Ideally, you'd try and test a candidate on their ability to absorb knowledge, comprehend, reason, design, prototype and their understanding of the fundamentals. Most everything else is fru fru.

"If we add together all the computer knowledge that every computer recruiter thinks is "missing" from CS degrees, we'd end up designing a 20 year long programme...."

I've been at this 35 years now and all I know is that there is a vast ocean of things I still do not know.

about two weeks ago
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World's Youngest Microsoft Certificated Professional Is Five Years Old

BlackHawk-666 Re:Exactly why we test all candidates. (276 comments)

People laugh at that comment but he's quite right. It is literally impossible to work today in the programming field with just the information you can remember in your head. You should instead focus on getting people with good reasoning and research skills. People who can learn fast, apply past lessons and derive a correct solution based on your situation.

There's still a need for quite a large amount of information to be remembered by team members, but that is definitely trumped by how fast they can acquire it from resources they will have on hand at their work. For programmers they will have a syntax highlighting, auto-completing editor, project and make file management tools, language references, API references, and of course, vast realms of information on the net.

I was a little surprised the other day when I tried to remember the old definition for an OOP language. Inheritance and encapsulation jumped straight to mind but the third was just out of reach of my memory - despite actually using it every day for almost 30 years; polymorphism. I'd had to think I wouldn't pass some recruiter's idea of an test simply because my memory isn't what it used to be.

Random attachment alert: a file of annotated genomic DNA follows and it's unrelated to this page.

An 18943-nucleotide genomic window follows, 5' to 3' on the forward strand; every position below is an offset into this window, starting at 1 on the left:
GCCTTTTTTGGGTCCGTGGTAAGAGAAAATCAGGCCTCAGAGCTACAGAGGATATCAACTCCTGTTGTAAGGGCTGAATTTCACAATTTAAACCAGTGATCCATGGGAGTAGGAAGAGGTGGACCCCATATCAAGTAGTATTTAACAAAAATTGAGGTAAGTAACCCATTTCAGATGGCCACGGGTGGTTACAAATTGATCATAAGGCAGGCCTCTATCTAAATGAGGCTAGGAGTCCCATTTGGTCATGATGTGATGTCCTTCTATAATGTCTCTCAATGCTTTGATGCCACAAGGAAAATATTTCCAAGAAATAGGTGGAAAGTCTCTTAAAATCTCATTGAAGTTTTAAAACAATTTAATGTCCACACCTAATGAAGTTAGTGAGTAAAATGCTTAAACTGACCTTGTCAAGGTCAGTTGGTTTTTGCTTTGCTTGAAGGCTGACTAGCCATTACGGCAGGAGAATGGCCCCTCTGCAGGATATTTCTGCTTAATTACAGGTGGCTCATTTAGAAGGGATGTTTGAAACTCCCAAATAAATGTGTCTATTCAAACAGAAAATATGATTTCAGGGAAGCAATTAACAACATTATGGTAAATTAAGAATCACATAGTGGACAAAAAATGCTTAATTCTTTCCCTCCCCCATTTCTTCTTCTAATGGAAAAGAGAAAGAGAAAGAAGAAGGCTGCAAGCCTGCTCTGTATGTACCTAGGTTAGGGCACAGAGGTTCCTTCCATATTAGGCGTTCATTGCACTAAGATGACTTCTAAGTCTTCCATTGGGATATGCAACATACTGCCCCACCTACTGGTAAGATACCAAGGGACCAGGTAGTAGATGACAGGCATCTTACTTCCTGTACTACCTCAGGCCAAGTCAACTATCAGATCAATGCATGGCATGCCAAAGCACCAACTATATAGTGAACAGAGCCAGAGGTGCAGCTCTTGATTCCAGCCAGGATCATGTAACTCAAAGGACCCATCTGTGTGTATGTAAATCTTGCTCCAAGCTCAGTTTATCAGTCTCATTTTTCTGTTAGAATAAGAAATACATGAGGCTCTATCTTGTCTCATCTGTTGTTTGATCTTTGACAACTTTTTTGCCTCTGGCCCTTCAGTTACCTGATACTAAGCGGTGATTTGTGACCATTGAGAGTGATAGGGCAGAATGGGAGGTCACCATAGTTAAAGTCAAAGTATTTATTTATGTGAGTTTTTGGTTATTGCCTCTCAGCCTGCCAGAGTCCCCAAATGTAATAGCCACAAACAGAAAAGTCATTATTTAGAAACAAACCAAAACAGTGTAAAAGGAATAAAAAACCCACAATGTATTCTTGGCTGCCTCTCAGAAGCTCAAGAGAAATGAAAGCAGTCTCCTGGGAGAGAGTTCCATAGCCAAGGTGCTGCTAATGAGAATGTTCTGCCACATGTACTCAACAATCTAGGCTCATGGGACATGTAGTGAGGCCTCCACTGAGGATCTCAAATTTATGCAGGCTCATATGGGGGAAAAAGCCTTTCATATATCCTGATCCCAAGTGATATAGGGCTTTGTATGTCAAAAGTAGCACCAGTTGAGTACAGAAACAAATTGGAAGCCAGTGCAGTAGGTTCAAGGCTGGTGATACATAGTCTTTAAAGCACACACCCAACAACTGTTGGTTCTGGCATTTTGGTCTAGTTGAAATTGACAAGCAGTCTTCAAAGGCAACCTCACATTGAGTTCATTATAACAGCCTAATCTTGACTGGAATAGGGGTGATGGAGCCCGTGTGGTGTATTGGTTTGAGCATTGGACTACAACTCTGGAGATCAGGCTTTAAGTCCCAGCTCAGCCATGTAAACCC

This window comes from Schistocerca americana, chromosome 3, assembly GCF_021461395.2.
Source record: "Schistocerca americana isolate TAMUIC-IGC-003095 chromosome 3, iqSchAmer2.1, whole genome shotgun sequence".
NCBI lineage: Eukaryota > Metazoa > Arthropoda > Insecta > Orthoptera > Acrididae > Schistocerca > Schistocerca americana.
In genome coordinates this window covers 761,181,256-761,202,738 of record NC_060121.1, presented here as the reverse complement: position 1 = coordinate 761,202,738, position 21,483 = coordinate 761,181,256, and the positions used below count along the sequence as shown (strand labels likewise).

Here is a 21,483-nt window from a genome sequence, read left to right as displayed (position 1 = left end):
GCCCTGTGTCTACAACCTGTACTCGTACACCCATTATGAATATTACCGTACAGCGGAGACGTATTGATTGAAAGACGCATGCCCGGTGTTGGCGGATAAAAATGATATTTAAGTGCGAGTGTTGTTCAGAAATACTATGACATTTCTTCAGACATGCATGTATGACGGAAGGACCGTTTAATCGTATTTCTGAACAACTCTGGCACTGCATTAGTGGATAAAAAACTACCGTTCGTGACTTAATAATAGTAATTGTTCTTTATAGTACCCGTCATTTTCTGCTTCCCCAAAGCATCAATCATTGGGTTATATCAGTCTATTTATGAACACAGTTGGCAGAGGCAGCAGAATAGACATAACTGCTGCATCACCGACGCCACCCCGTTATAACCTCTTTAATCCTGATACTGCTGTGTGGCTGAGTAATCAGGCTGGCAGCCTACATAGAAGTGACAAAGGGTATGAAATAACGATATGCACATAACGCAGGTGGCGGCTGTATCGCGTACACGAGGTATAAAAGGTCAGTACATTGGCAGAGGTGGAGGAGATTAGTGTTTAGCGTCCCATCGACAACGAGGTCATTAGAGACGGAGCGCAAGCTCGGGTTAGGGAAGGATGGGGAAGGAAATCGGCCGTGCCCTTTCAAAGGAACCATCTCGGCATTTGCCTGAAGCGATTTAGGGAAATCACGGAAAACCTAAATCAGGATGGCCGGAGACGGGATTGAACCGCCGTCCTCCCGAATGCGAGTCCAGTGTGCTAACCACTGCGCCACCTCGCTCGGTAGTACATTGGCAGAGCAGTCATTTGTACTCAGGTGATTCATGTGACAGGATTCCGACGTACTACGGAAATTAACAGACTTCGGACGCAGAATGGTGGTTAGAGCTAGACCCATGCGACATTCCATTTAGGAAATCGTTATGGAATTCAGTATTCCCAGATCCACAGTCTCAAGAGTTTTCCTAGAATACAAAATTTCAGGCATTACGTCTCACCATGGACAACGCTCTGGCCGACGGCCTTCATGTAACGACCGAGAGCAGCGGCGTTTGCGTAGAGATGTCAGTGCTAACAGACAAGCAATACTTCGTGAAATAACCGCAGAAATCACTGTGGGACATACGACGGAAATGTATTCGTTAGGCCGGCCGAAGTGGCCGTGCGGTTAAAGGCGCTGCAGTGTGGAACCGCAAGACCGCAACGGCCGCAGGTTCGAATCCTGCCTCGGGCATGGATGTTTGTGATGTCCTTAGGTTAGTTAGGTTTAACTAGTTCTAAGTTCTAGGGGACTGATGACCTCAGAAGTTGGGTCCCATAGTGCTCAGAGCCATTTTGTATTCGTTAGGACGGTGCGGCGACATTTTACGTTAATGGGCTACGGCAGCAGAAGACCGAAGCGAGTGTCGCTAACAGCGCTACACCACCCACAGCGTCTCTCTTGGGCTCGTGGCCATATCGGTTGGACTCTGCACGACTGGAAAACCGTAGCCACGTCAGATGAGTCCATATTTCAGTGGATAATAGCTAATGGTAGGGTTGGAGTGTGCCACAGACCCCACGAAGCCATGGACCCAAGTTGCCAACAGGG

There's some skills like regex that I need to look up every time I use them. Mostly because they are used infrequently, have an arcane syntax, an API that varies from one language / environment to the next and every implementation seems to use different syntax. I've written heaps of SQL, I know where to place a key when to leave it down to a table scan. I can find my way through a query plan and figure out which part of a query is nonce...and yet I might still have trouble remembering some vague syntax thing. I have existing code to remind me and the web for when I don't have a snippet.

There's too much emphasis on rote learning of information that often is not even that useful, and not enough on developing analysis, research and planning skills.

about two weeks ago
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MARS, Inc: We Are Running Out of Chocolate

BlackHawk-666 Re:Time to modify it to grow elsewhere (323 comments)

Let's see

Option 1: buy incredibly expensive robots able to detect when beans are ripe, harvest them, dry them, etc These would come with service contracts, need constant maintenance and other high level - high tech skills.
Option 2: find some dirt poor local and indenture their children for some piddling small sum of money and have a slave labour force for life

Option 2 will always be cheaper and so market forces will always move some men towards it.

about two weeks ago